Most parents don’t have to stretch far to reach a particular kind of memory. Certain memories spring easily,or rather, uneasily to mind.
I’m talking about the kind of memories that begin with a momentary—oh so brief—lapse in attention. During the time sucked up by distraction, a child vanishes from sight. Initial annoyance (Where did she run off to now?) grows from mild alarm (He was just here. Where could he be?) to gut-gripping anxiety (frantic calling of the child’s name) to full-blown panic and the early stages of the denial that lives at the border of grief. (No. No. No. No. No.)
In most cases, the child reappears laughing from a happy lark and parents respond with relief so profound it manifests as anger. (Don’t you EVER do that again!) But sometimes the happy lark has a tragic ending, and when that happens, a lapse in attention becomes a visceral before-and-after that defines the lives of the parents. The moment is the main feature in the highlight reel of their life story. The event gloms onto the parents like an extra unwanted shadow.
Leo Brent Robillard writes about such a moment in his new book, The Road to Atlantis: The main characters, David and Anne, lose their daughter, Nat, to drowning.
“Nat had been gone more than a year and her death was still the event that defined him. He suddenly knew it would always be like this. He, and everyone around him, would delineate his history as before and after Nat.”
Robillard’s book got me thinking about moments the define lives, and the way that people respond to them. Sometimes those moments arrive smack out of nowhere, and sometimes people’s bad choices lead to Atlantis-like sinking results: think Christopher Reeve, Tiger Woods and Richard Nixon. Their names trigger automatic associations with life-turned-upside-down incidents. We know the main feature in their highlight reels.
I can think of people in my community who have similar highlight-reel events as part their life story. I’m sure you can come up with some of your own too. And if I were to meet those people on the street—the parents who lost a toddler to cancer or the wife who shot her husband while he lay in bed—their tragic life events would loom like living things between us.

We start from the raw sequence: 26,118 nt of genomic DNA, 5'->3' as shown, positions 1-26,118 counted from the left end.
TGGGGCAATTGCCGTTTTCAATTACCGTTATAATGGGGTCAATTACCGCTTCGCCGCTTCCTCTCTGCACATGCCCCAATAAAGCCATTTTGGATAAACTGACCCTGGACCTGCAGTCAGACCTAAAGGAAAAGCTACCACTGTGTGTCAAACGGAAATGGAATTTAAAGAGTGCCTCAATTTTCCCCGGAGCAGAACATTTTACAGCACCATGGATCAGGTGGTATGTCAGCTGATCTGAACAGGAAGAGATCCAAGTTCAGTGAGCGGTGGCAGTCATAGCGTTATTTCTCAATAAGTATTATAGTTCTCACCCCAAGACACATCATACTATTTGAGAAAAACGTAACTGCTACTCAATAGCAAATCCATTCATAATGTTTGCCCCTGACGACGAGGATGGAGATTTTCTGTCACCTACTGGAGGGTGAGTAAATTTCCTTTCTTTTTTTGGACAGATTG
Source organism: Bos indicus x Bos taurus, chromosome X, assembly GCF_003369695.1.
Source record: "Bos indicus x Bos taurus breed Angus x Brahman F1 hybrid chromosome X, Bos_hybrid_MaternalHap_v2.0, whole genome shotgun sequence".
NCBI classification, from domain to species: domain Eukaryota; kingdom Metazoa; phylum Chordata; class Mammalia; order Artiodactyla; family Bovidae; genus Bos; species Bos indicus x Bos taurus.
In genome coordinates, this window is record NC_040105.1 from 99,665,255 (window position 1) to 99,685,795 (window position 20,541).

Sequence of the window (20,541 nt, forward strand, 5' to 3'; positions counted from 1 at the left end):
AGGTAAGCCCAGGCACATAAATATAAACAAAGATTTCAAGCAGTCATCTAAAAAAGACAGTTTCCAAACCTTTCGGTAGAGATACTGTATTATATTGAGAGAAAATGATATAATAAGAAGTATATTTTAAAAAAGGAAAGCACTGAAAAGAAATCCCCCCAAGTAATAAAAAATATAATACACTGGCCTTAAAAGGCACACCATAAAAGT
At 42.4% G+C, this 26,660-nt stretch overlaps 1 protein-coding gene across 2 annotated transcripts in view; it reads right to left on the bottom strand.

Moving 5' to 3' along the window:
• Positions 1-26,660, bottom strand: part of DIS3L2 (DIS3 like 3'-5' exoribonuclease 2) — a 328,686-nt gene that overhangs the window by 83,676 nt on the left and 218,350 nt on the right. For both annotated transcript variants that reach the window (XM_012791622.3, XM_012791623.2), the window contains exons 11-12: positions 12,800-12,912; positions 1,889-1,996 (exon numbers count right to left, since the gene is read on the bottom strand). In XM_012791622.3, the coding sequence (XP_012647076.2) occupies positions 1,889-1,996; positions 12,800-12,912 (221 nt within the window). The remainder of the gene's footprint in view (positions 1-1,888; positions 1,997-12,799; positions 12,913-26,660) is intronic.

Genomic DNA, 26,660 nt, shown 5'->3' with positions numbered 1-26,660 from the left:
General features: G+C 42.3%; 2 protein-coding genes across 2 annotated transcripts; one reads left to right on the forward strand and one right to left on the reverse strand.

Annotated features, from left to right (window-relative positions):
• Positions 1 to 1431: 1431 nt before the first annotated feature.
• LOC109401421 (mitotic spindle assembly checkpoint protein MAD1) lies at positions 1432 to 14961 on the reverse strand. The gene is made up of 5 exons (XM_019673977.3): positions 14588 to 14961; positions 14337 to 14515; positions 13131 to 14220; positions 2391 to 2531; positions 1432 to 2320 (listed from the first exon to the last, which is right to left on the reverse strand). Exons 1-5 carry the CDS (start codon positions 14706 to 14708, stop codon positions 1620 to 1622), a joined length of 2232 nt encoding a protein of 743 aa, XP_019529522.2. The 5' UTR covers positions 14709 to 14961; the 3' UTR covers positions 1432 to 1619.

Robillard’s book relates how David and Anne navigate the “shoal of mud,” as Plato called it, that arises out of such a sinking loss, and how they manage to resurface. When life-altering events occur, a muddy quagmire of guilt, blame, denial, obsession, addiction or depression inevitably oozes in and rises around the feet. Those left behind must learn how to suck their feet out of that mud and keep walking.
Sometimes people do more than that. When 11-year-old Sandrine Craig was killed in an automobile accident, her donated organs helped other people, and her parents started the Sandrine’s Gift campaign to encourage life-saving organ donations. Two years ago, Rowan Stringer died after suffering a concussion during a rugby game. “Rowan’s Law” is now in the works in hopes of preventing other such tragic avoidable deaths. Since Terry Fox’s death, more than $700 million has been raised for cancer research, and the funds have led to otherwise unattainable advancements in cancer treatment.
Christopher Reeve showed us that moving legs aren’t required for valuable life, and his foundation is advancing research into paralysis and spinal cord injuries. Tiger Woods has never been the same since the upheaval in his life. Perhaps he’s still working his way through the quagmire. And Richard Nixon? He’s there to remind us that you never really make it out of the shoal of mud if you don’t own your actions.
All of these people show us that it is possible to craft a second even more important highlight for your life reel. The follow-up highlight is one of perseverance, open communication, family pulling together even when it’s hard, and work for the benefit of others.
Each of us has smaller versions of these Atlantis-like disruptions in our lives: getting fired, surviving cancer, losing a friend because we do something stupid. These aren’t newsworthy events—journalists don’t come calling—but they sink us for a while, nonetheless. The good news is, with perseverance, open communication, family pulling together even when it’s hard, and work for the benefit of others, you’ll end up with a really inspirational life highlight reel.
If you would like to meet Leo Brent Robillard and talk to him about the fine highlight reel he’s crafting for himself, you can find him and his books at:
The Kingston Writers’ Festival, September 26 from 9:00 to 11:oo p.m.
Word on the Street in Toronto on September 27
The Brockville Museum, October 8 from 3:00 to 5:00 p.m.
Octopus Books in Ottawa, October 14 at 7:00 p.m.
Chapters Kingston, October 17 at 1:00 p.m.